Ta-tua, younger brother of Te-ngongi, took Pehi-atea (press down without incumbrance), of the Nga-ti-koata, but had not any issue.

The younger brother of Rangi-kata was Patu-para-kore (blow without effect), who took Pare-taua (mourning head-plume), of Nga-ti-haumia, sub-tribe of Nga-ti-mutunga. All the issue died.

Hine-wai-roro the second was next in birth to Patu-para-kore; then followed Tiripa (explode in succession), Ti-hake (dwarf Ti cordyline), who took ——, of the Nga-ti-rau-kawa, and begat Una-iki (double canoe destroyed), who took Wi, son of Wai-puna-hau the second.

Next following the birth of Tawhi-ao was Te-teka (the niti or neti, a game of throwing a fern-stalk along the ground), who took Wai-patiki (water of the flatfish), of Nga-ti-manu, and begat Piopio (Turnagra crassirostris), who took Ruriruri (game of grimaces like haka or kani-kani) (d). All the issue died young. The next following in birth to Piopio was Ure-kotia (circumcised), who took ——, and begat a son.

Next following Te-teka was Ngari (song sung to give time that all may pull in accord), who took Riu-nui (large hold of a canoe), of the Nga-ti-te-ariari, and of Nga-ti-te-uru, of the Tai-nui, who begat Hikoia (stride or step away) the second, and begat Manga-toa (brave branch).

The next following Ngari was Rawhiti (east), who took Rangi-tiatia (day of adorning the head with feathers), and begat Riri (anger), who took ——as his wife.

Haronga took Te-kuri-kai-wao (dog that eats in the forest), of Nga-ti-te-ata, and begat Tu-whenua (leprosy), who was a page 71 noted warrior, and who took to wife Pare-teko (plume of the isolated rock), of the Nga-te-motemote, and begat Tawha (burst open), senior, who took ——from Kawhia, of the Tai-nui people, and begat Tawha the second, who lost his life by drowning.

The younger brother, or the one following Tawha senior, was Rangi-potiki (day of the youngest child), who took Te-ata (the dawn), of the Nga-ti-whaia-te-hau, and begat Ihu (nose) and Tu-whaia (follow) the second, who took Kauia (swim), of the Nga-ti-te-uru, and begat a daughter, who died young.

Mata-pura (blind eye) was of the Nga-ti-mania-poto, and younger brother of Te-kawa (the baptismal ceremony). Mata-pura took Tu-mania (stand on the plain), of Nga-ti-toa, and begat Te-angina-mai-waho (light breath of air from the sea), who took Kahu-whare (garment for the house), of Nga-ti-toa, and begat Nga-hina (the grey hairs), who took Te-kumete (the bowl), who begat Whaia-te-hau (chase the wind), who eventually became wife of Mahu-tu (healed). Next in birth to Nga-hina was Wai-tohi (water of baptism), who took Kimihia (seek after).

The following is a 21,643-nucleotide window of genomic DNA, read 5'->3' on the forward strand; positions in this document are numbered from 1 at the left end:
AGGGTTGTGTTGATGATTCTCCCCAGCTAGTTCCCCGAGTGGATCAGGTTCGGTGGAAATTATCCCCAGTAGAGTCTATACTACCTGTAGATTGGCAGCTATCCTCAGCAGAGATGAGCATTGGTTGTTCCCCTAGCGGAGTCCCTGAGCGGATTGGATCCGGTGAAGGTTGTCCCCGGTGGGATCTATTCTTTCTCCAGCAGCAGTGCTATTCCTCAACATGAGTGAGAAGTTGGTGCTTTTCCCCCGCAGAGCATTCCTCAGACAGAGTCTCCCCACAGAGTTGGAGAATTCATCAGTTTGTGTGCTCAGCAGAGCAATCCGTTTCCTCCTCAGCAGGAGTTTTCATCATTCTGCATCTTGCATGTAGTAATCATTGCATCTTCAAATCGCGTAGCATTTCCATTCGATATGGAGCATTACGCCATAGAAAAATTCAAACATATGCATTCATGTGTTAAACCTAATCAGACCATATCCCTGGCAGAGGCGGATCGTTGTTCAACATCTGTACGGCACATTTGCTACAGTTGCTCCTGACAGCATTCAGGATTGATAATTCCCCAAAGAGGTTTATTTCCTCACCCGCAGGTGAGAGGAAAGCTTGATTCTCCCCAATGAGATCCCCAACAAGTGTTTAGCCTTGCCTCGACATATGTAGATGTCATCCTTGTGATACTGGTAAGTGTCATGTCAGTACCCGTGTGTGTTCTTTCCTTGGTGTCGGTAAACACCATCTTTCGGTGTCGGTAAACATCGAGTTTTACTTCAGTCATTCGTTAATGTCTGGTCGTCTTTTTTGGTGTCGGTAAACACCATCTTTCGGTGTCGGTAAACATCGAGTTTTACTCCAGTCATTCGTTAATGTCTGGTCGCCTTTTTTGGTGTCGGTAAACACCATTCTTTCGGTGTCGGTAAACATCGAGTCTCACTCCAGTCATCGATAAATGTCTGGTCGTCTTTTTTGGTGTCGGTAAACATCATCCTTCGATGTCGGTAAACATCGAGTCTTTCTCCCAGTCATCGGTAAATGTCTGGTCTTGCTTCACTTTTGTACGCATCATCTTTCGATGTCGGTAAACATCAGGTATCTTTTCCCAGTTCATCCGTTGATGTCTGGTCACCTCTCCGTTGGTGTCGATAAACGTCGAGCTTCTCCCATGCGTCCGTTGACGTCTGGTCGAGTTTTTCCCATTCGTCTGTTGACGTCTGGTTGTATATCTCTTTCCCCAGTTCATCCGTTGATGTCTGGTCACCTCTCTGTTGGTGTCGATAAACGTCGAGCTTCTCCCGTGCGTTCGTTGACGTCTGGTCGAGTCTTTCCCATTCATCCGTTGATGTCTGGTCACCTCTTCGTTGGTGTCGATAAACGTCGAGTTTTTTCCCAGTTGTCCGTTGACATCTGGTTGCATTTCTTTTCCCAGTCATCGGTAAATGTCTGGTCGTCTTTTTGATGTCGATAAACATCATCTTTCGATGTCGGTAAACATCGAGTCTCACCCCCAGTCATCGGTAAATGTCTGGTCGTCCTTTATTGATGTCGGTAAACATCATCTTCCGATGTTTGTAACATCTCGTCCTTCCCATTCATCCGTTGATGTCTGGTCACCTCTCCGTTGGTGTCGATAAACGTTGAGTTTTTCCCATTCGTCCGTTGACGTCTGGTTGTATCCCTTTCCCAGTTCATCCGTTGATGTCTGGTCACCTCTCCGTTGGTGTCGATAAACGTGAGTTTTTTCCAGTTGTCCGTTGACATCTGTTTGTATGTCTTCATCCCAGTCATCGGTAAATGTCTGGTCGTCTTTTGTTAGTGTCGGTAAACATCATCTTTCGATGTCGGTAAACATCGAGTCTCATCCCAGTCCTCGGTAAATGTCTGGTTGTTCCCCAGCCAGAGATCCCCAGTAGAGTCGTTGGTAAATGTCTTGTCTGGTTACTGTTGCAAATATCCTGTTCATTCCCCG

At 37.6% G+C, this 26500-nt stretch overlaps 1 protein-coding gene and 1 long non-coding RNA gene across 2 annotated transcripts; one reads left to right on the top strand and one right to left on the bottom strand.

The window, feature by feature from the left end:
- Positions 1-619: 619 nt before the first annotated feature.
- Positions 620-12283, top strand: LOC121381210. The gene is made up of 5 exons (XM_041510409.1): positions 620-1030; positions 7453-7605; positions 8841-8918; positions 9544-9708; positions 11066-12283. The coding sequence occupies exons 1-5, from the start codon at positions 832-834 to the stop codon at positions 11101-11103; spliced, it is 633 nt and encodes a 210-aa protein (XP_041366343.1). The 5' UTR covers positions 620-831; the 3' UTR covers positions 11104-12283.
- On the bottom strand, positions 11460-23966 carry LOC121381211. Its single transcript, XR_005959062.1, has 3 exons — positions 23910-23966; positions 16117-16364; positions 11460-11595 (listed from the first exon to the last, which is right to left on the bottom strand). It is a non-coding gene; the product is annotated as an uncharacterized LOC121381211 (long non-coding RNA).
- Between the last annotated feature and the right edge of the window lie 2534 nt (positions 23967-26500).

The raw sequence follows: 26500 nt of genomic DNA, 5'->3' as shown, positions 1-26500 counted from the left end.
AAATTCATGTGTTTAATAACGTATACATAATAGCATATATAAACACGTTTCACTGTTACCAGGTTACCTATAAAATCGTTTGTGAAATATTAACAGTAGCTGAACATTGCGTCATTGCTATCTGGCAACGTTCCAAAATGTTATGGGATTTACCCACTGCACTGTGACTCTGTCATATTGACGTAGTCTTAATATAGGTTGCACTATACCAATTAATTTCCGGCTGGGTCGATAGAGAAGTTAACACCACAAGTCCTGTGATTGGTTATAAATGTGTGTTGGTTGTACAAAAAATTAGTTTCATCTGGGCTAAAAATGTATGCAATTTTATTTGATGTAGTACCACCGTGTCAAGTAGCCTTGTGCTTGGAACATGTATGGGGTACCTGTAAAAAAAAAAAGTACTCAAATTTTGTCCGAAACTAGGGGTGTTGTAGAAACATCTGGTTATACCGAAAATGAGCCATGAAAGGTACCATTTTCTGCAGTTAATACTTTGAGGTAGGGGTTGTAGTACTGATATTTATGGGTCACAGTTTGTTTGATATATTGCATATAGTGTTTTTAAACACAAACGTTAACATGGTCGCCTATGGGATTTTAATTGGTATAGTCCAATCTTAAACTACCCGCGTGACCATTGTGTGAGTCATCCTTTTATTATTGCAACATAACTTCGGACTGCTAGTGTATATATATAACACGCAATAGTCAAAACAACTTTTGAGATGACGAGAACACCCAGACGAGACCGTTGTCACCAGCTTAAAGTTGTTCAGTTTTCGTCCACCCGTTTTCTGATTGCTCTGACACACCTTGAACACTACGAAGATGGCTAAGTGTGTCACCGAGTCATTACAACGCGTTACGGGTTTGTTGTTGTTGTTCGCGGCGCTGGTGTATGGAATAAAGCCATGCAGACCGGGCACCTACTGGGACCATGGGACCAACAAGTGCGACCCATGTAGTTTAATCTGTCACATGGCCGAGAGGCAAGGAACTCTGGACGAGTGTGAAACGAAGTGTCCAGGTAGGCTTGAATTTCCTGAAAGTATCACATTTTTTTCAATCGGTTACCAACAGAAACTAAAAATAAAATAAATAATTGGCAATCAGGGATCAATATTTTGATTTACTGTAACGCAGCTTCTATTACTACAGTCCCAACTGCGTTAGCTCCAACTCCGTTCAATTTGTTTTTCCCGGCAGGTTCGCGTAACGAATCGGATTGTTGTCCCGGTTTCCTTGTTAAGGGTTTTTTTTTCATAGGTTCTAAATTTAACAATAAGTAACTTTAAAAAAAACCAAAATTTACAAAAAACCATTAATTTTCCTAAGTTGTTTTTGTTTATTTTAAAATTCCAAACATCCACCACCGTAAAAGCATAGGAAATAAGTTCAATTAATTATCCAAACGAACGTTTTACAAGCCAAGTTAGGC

Next in birth to Taka-mai-te-rangi was Poro (cut short off), who took——, of the Nga-ti-toa, and begat Te-ata, who was taken by Rangi-potiki (day of young children).

Next to Poro was Noa, who took ——, who begat Te-whare-mahihi (house with facing-boards on the gable), Teni-kotahi (one), Whaia-te-hau the second, and Te-manea (teeth set on an edge by noise), who took Moana-kura (red sea), of the Nga-ti-mania-poto, and begat Taka the third, Muhu (push through a scrub), and Te-hunga (tow). Taka took Horahia (spread out), of Nga-ti-werawera, and begat Te-anau (seek, wander about).

Taka-mai-te-rangi senior took Wai-puia (water of the hot spring), of Nga-ti-toa, and begat Tuhaia (Tu-whaia, followed by war) senior, who took Hine-te-niu (daughter of the sticks used in divination), of the Nga-ti-te-angina, and begat Toroa (albatross), and Rangi-titia (detained by bad weather). After Tuhaia was Te-rako (albino), who took Hine-wai-roro the third, page 72 of Nga-ti-toa, and begat Kiore the second, Te-umu-tapu (sacred oven to cook in), who took Wai-puna-hau, daughter of Te-rangi-hi-roa (day of long fishing), and begat Mere.